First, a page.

Thursday, 11 August 2011

GOP Presidential Candidate Ron Paul

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“I’m Ron Paul, I’m a Congressman from Texas serving in my tenth term. I am the champion of the Constitution.”

— Ron Paul (R-Texas), self introduction in the CNN presidential debate, ?June 5, 2007

The statement above was not mere braggadocio; Representative Ron Paul has the most consistent record in Washington of defending the constitutional limits of government of any person in Congress. Over nearly three decades, Representative Paul has never voted for a tax increase, an unbalanced budget, a debt limit increase, federal gun restrictions, foreign aid, bailouts of private institutions, or unconstitutional spending of any kind.

He consistently earns a perfect 100-percent rating on The New American’s “Freedom Index,” and has stood alone in defending the U.S. Constitution in so many 434-1 votes in the House of Representatives that he earned the nickname “Dr. No.” He is also a Duke University Medical School graduate and obstetrician who’s delivered 4,000 babies.

He has served 12 terms as a Republican Congressman, but broke briefly with the GOP to run as the Libertarian Party nominee in 1988. He also sought the GOP presidential nomination in 2008. It was Ron Paul’s 2008 presidential run that gave birth to the modern Tea Party, and he has been called the “Godfather” of the Tea Party movement. The election to the Senate of Ron Paul’s son, Rand Paul (also a medical doctor), was the most widely celebrated Tea Party victory of the 2010 election cycle.

Representative Paul voted against the Iraq War (decrying the war’s violation of Christian just-war principles), voted against the Patriot Act (because of its violations of the Fourth Amendment to the U.S. Constitution), and has championed the idea of auditing and eventually abolishing the Federal Reserve Bank (the nation’s central bank) and replacing it with the gold standard.

It’s on economic issues that Ron Paul shows his greatest strength and foresight.

He first became interested in economics when the post-WWII Bretton Woods agreement over the gold standard broke up in 1971, and began a lifelong study of the Austrian school of economics. Concern for the economic calamities facing the nation today inspired his first run for Congress in 1974, and Paul accurately predicted the 2007-08 housing bubble/bust as early as September 6, 2001, when he said in a speech from the House floor:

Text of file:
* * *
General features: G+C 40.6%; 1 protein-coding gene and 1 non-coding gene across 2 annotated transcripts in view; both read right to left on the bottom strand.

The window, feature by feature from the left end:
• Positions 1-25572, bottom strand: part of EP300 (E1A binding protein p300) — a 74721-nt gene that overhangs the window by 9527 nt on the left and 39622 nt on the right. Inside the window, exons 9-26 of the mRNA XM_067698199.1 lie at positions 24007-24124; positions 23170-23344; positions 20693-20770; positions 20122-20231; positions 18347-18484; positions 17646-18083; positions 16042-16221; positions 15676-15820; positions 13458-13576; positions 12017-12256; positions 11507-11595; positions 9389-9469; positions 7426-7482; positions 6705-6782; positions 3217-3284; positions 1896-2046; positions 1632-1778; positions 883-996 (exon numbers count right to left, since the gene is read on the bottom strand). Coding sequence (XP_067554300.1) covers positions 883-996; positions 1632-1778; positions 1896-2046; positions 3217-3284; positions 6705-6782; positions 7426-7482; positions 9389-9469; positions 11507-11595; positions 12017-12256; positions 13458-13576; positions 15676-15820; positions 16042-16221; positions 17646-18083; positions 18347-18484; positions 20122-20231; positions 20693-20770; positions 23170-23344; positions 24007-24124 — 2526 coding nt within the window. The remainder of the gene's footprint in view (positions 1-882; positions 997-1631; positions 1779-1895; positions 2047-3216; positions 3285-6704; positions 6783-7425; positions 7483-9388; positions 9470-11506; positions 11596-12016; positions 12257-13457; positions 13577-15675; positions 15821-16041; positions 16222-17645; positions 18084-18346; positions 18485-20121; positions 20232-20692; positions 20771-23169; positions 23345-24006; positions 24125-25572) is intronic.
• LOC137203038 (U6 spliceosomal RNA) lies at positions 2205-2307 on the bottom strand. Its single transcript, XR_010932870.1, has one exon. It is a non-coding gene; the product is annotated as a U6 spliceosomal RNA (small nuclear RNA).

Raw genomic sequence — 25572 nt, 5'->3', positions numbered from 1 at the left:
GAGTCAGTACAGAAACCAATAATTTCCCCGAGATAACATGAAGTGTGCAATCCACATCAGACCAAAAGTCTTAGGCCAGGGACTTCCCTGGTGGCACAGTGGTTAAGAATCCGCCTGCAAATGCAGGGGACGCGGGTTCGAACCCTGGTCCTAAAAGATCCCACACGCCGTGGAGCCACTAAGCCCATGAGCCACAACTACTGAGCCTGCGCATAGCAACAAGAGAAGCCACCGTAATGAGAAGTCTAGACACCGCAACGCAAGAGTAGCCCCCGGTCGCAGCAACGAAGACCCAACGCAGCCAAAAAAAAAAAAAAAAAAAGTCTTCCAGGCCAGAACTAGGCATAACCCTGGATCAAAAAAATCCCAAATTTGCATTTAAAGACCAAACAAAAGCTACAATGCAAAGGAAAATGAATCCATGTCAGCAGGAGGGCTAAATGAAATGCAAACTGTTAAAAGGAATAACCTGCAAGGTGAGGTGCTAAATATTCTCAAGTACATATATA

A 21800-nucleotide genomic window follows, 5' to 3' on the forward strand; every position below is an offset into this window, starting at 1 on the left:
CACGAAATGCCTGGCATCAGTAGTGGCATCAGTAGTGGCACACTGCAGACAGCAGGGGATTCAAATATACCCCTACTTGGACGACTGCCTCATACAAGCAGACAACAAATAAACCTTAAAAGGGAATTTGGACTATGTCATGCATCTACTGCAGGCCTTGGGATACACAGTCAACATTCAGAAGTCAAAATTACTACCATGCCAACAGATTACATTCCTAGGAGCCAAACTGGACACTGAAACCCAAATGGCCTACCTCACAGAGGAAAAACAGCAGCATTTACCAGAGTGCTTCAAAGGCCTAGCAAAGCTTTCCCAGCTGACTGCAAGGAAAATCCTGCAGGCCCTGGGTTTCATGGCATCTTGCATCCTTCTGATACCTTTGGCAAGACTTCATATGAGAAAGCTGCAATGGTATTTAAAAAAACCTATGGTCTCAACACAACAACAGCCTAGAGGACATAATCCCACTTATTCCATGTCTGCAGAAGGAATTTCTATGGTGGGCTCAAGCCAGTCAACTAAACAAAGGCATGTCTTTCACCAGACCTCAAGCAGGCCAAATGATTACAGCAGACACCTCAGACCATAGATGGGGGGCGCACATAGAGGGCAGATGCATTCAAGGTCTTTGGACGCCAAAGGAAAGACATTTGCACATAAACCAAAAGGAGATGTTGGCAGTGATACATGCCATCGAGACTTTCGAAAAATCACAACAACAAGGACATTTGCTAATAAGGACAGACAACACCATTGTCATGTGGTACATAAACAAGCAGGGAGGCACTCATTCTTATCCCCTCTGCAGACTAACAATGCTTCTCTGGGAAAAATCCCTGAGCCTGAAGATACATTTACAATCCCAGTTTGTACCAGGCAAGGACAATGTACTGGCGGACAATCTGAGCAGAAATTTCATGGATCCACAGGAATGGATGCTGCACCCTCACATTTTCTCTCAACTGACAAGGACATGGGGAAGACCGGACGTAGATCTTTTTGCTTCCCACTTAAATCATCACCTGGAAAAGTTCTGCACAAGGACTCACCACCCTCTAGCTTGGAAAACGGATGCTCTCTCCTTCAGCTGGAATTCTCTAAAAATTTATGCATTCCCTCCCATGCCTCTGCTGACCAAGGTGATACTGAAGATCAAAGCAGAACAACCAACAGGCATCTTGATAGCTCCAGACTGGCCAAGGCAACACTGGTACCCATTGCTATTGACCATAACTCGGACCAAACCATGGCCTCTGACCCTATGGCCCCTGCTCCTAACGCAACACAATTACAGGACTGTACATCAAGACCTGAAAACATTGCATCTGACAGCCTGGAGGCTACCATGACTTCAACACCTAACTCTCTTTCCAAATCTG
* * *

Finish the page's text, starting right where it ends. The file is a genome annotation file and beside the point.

The Federal Reserve credit created during the last eight months has not stimulated economic growth in technology or in the industrial sector, but a lot of it ended up in the expanding real estate bubble, churned by the $3.2 trillion of debt maintained by the GSEs, the Government Sponsored Enterprises. The GSEs, made up of Fannie Mae, Freddie Mac and the Federal Home Loan Bank, have managed to keep the housing market afloat, in contrast to the more logical slowdown in hotel and office construction.... Instead of the newly inflated money being directed toward the stock market, it now finds its way into the rapidly expanding real estate bubble. This too will burst, as all bubbles do. The Fed, the Congress, or even foreign investors can’t prevent the collapse of this bubble.

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Rep. Paul’s repeated — and amazingly accurate — predictions of the housing bust were panned by GOP primary voters in 2007 and early 2008, as the enormity of the economic crisis had not yet become apparent. In an October 9, 2007 GOP presidential debate, Ron Paul was the only candidate who believed that the economy was not on a sound footing, and former Massachusetts Governor Mitt Romney and former Wisconsin Governor Tommy Thompson claimed there was no recession looming. Ron Paul’s warnings were ignored, as was the Austrian school of economics he had come to follow.

But once the recession — and the reasons behind it — became clear, the media and voters took a renewed interest in both Paul and Austrian economics, though too late for the 2008 presidential cycle.